Are the Pro-GM Debaters Playing Fair?

There is no consensus among scientists as to whether GM foods are safe.
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The only conclusive statement that can be made about the raging controversy over the safety of genetically modified (GM) foods is that the scientific discussion of this matter is still not settled. Indeed, there is no consensus among scientists as to whether GM foods are safe.


To drive this point home, the European Network of Scientists for Social and Environmental Responsibility released a statement to this effect. Since its original publication in 2013, it has been signed by over 300 scientists and has been peer reviewed for publication.


According to the abstract:


"A broad community of independent scientific researchers and scholars challenges recent claims of a consensus over the safety of genetically modified organisms (GMOs). In the following joint statement, the claimed consensus is shown to be an artificial construct that has been falsely perpetuated through diverse fora. Irrespective of contradictory evidence in the refereed literature, as documented below, the claim that there is now a consensus on the safety of GMOs continues to be widely and often uncritically aired. For decades, the safety of GMOs has been a hotly controversial topic that has been much debated around the world. Published results are contradictory, in part due to the range of different research methods employed, an inadequacy of available procedures, and differences in the analysis and interpretation of data.


“The joint statement developed and signed by over 300 independent researchers, and reproduced and published below, does not assert that GMOs are unsafe or safe. Rather, the statement concludes that the scarcity and contradictory nature of the scientific evidence published to date prevents conclusive claims of safety, or of lack of safety, of GMOs. Claims of consensus on the safety of GMOs are not supported by an objective analysis of the refereed literature."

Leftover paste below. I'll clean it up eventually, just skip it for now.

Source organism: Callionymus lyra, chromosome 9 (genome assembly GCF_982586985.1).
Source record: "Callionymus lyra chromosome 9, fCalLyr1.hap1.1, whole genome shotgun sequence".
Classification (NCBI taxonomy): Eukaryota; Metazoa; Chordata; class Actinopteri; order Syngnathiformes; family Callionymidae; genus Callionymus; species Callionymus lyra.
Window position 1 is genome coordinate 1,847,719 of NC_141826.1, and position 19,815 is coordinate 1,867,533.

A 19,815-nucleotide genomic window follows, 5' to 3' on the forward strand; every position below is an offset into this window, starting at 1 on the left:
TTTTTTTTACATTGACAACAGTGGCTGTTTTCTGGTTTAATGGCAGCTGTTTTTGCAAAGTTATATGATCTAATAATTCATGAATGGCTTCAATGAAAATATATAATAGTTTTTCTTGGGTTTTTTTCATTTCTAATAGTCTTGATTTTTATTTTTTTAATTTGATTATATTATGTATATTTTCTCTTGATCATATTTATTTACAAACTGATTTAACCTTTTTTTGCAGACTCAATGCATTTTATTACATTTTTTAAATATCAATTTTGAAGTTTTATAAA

According to the statement, no human epidemiological studies have ever been made to ascertain the potential health effects of GM foods, so therefore the often heard claim that millions of people have eaten these foods for the past 20 years with no ill effects has zero scientific basis.


In the absence of human epidemiological research, we have only animal feeding studies to look at for actual health data. Do these studies show no health risks, as GM advocates claim? The statement's authors refer to a comprehensive review of peer reviewed animal feeding studies, which concludes that there are roughly as many studies that raise concerns as those that find nothing to worry about. The great majority of the latter were funded by the biotechnology industry.


As for the "countless studies" that purportedly find GM to be safe, the statement's signatories also find issue with these. The European Union Research Project, which cites 50 EU-funded studies undertaken between 2001 and 2010, often cited to this effect, "was not designed to test safety and provides no reliable evidence of safety". And the "hundreds of studies" referred to by the pro-biotech web site Biofortified for the most part do not address safety at all and some of them even raise safety concerns.


This debate has taken on a new urgency in the wake of U.S. authorities' regulatory approval of the GM "Artic" apple in February 2015 in spite of heated opposition from consumer and environmental groups.(1) In response to the uncritical media coverage hailing and celebrating this novel product, the signatories reissued their statement and called on the media to be more honest in its reporting of the GM debate.


“Not one independent, public safety study has been carried out on the Arctic apple, and yet some media stories have reported it is ‘safe,’” said Consumers Union senior scientist Michael Hansen, PhD. “We call on the press to accurately report on the science of GMOs, particularly the health and environmental concerns raised by scientists and the lack of required safety studies that leave questions about the safety of genetically engineered foods.”


GM critics were particularly rankled by a March 2015 National Geographic article, titled “The War on Science.” The article, authored by Joel Achenbach, bemoans the popularity of pseudoscience and irrational beliefs and then goes on to lump GM foes together with Christian creationists and climate change deniers, basing himself on the non-existing scientific consensus in favor of GM foods.


“The article itself hardly touches the GM controversy or the science”, said Tufts University professor Timothy Wise, commenting on the National Geographic piece. “What we’re seeing is a concerted campaign to do exactly what National Geographic has knowingly or unknowingly done: paint GM critics as anti-science while offering no serious discussion of the scientific controversy that still rages.”